Active dendrites enhance neuronal dynamic range.

Gollo LL, Kinouchi O, Copelli M - PLoS Comput. Biol. (2009)

Effect of heterogeneous tree activation.(A) Response functions  for the exponential activation distribution  where  refers to the branchlet generation and  controls the exponential shape. More distal branchlets (larger ) are more activated than the apical site. For large values of parameter  the sensitivity of the response function is greatly increased while the saturation remains almost the same. All curves have ,  and . (B) Dynamic range for the previous case with  activation, with an amazing enlargement of the dynamic range for  and . All cases refer to tree sizes of . (C) Response functions  for the disordered branchlet activation model with coefficient of variation , recovery probability , symmetric propagation () and . From bottom to top, . (D) The dynamic range remains the same for this disordered scenario in the tree (same parameters of panel (C)). Note that a coefficient of variation  corresponds already to a highly heterogeneous case.
© Copyright Policy
Related In: Results  -  Collection

Show All Figures
getmorefigures.php?uid=PMC2690843&req=5

pcbi-1000402-g006: Effect of heterogeneous tree activation.(A) Response functions for the exponential activation distribution where refers to the branchlet generation and controls the exponential shape. More distal branchlets (larger ) are more activated than the apical site. For large values of parameter the sensitivity of the response function is greatly increased while the saturation remains almost the same. All curves have , and . (B) Dynamic range for the previous case with activation, with an amazing enlargement of the dynamic range for and . All cases refer to tree sizes of . (C) Response functions for the disordered branchlet activation model with coefficient of variation , recovery probability , symmetric propagation () and . From bottom to top, . (D) The dynamic range remains the same for this disordered scenario in the tree (same parameters of panel (C)). Note that a coefficient of variation corresponds already to a highly heterogeneous case.
Mentions: In Fig. 6A we show the response curves for several values of the parameter . In Fig. 6B we show that the enhancement of dynamic range obtained from the response curves (for different values of ) is robust. Surprisingly, the signal amplification and dynamic range is indeed much more efficient than the homogeneous case , attaining 80 dB (notwithstanding the poor coding for intermediate values of , where the size of the plateau increases with and ). This result suggests that this case of peripheral branchlets being more excitable could optimize the signal processing, specially for neurons with poor propagation of dendritic spikes (small , see Fig. 6B).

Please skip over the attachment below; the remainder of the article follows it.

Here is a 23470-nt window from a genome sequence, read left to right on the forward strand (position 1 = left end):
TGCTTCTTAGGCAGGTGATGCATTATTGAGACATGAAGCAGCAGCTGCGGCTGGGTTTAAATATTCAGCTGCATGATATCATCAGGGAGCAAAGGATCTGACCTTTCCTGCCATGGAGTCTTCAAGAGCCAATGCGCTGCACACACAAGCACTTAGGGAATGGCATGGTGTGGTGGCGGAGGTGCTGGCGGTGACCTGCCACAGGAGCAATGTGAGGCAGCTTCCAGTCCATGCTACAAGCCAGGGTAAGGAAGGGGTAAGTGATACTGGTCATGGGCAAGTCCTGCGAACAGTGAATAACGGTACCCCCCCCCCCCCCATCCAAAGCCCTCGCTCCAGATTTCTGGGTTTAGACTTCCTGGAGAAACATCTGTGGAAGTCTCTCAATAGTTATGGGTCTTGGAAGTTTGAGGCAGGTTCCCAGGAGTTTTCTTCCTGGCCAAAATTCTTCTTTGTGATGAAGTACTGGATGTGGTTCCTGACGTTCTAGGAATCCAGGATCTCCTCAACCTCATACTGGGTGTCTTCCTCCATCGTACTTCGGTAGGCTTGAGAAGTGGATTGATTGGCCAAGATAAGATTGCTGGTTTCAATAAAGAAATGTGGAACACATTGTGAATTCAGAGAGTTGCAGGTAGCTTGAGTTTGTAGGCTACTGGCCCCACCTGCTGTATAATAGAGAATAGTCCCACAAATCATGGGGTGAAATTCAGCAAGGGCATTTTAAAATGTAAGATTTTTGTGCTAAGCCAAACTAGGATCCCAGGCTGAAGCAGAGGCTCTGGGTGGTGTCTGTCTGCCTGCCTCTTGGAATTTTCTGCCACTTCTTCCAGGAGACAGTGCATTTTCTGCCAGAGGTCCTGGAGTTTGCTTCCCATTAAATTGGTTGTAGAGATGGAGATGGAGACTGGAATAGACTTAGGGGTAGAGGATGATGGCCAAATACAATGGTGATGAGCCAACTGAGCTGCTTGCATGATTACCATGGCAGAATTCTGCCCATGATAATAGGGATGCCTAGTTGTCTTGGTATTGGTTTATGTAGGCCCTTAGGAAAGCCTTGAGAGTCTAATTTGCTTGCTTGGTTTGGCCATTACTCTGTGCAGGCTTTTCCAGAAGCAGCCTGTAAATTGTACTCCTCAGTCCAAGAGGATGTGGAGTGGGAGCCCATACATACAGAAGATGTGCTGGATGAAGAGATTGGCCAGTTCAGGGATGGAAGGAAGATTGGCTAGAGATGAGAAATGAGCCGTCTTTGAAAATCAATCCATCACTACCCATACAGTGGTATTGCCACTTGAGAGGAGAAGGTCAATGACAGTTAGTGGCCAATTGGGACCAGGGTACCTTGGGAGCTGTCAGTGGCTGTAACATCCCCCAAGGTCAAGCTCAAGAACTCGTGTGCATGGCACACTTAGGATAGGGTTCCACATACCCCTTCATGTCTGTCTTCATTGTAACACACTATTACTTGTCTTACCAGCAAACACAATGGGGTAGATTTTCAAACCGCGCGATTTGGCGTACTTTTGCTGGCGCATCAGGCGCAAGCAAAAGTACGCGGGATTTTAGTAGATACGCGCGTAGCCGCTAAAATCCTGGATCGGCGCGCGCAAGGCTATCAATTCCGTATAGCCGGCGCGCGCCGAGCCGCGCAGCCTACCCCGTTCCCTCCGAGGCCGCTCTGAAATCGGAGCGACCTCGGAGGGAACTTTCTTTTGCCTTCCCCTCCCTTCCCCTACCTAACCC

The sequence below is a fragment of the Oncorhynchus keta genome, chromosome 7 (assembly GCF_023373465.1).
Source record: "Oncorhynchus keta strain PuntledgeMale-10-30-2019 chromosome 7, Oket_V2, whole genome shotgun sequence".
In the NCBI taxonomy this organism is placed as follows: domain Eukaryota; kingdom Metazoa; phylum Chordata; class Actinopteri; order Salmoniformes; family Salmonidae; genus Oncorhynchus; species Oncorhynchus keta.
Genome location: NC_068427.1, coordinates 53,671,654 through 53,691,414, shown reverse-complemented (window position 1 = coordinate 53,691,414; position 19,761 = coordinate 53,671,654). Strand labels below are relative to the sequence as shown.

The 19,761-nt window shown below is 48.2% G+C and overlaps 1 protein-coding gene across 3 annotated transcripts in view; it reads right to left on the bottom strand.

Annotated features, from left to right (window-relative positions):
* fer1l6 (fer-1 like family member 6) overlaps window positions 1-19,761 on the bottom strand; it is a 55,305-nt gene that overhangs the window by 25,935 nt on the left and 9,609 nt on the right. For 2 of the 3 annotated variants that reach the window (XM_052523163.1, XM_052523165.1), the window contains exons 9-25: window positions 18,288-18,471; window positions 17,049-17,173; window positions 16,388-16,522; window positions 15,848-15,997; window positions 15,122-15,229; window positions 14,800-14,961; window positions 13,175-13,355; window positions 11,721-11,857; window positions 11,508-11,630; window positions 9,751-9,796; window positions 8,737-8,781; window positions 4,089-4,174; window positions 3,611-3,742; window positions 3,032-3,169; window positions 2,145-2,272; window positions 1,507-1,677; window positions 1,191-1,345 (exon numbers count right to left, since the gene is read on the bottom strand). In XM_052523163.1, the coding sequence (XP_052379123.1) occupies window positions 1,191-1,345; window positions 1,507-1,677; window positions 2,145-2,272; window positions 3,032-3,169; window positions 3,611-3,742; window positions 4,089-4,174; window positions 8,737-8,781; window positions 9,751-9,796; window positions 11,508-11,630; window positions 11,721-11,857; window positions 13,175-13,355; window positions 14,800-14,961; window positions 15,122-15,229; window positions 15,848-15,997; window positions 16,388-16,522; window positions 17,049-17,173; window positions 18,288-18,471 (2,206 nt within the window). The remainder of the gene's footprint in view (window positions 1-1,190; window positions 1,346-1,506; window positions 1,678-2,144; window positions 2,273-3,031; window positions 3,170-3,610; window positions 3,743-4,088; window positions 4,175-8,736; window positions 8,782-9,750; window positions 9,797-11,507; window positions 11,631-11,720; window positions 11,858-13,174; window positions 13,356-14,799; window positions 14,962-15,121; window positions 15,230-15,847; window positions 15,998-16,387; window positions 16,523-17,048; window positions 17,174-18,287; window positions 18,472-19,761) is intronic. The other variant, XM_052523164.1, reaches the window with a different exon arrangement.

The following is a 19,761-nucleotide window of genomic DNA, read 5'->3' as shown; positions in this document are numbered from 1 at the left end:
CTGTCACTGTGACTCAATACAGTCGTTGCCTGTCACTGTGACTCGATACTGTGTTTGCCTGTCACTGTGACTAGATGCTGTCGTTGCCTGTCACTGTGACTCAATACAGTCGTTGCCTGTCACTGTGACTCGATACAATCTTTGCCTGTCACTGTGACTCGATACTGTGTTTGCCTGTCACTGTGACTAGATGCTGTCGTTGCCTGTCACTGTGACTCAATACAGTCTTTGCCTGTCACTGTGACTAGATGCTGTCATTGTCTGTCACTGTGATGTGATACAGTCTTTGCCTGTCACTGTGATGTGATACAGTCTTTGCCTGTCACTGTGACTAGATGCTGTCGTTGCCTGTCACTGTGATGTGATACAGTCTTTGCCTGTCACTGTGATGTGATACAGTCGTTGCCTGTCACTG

Bottom Line: Here we show that, owing to very general properties of excitable media, the average output of a model of an active dendritic tree is a highly non-linear function of its afferent rate, attaining extremely large dynamic ranges (above 50 dB).Moreover, the model yields double-sigmoid response functions as experimentally observed in retinal ganglion cells.We predict that neurons with larger dendritic trees should have larger dynamic range and that blocking of active conductances should lead to a decrease in dynamic range.

View Article: PubMed Central - PubMed

Affiliation: Laboratório de Física Teórica e Computacional, Departamento de Física, Universidade Federal de Pernambuco, Recife, Brazil. leonardo@ifisc.uib-csic.es

ABSTRACT
Since the first experimental evidences of active conductances in dendrites, most neurons have been shown to exhibit dendritic excitability through the expression of a variety of voltage-gated ion channels. However, despite experimental and theoretical efforts undertaken in the past decades, the role of this excitability for some kind of dendritic computation has remained elusive. Here we show that, owing to very general properties of excitable media, the average output of a model of an active dendritic tree is a highly non-linear function of its afferent rate, attaining extremely large dynamic ranges (above 50 dB). Moreover, the model yields double-sigmoid response functions as experimentally observed in retinal ganglion cells. We claim that enhancement of dynamic range is the primary functional role of active dendritic conductances. We predict that neurons with larger dendritic trees should have larger dynamic range and that blocking of active conductances should lead to a decrease in dynamic range.

Show MeSH
Related in: MedlinePlus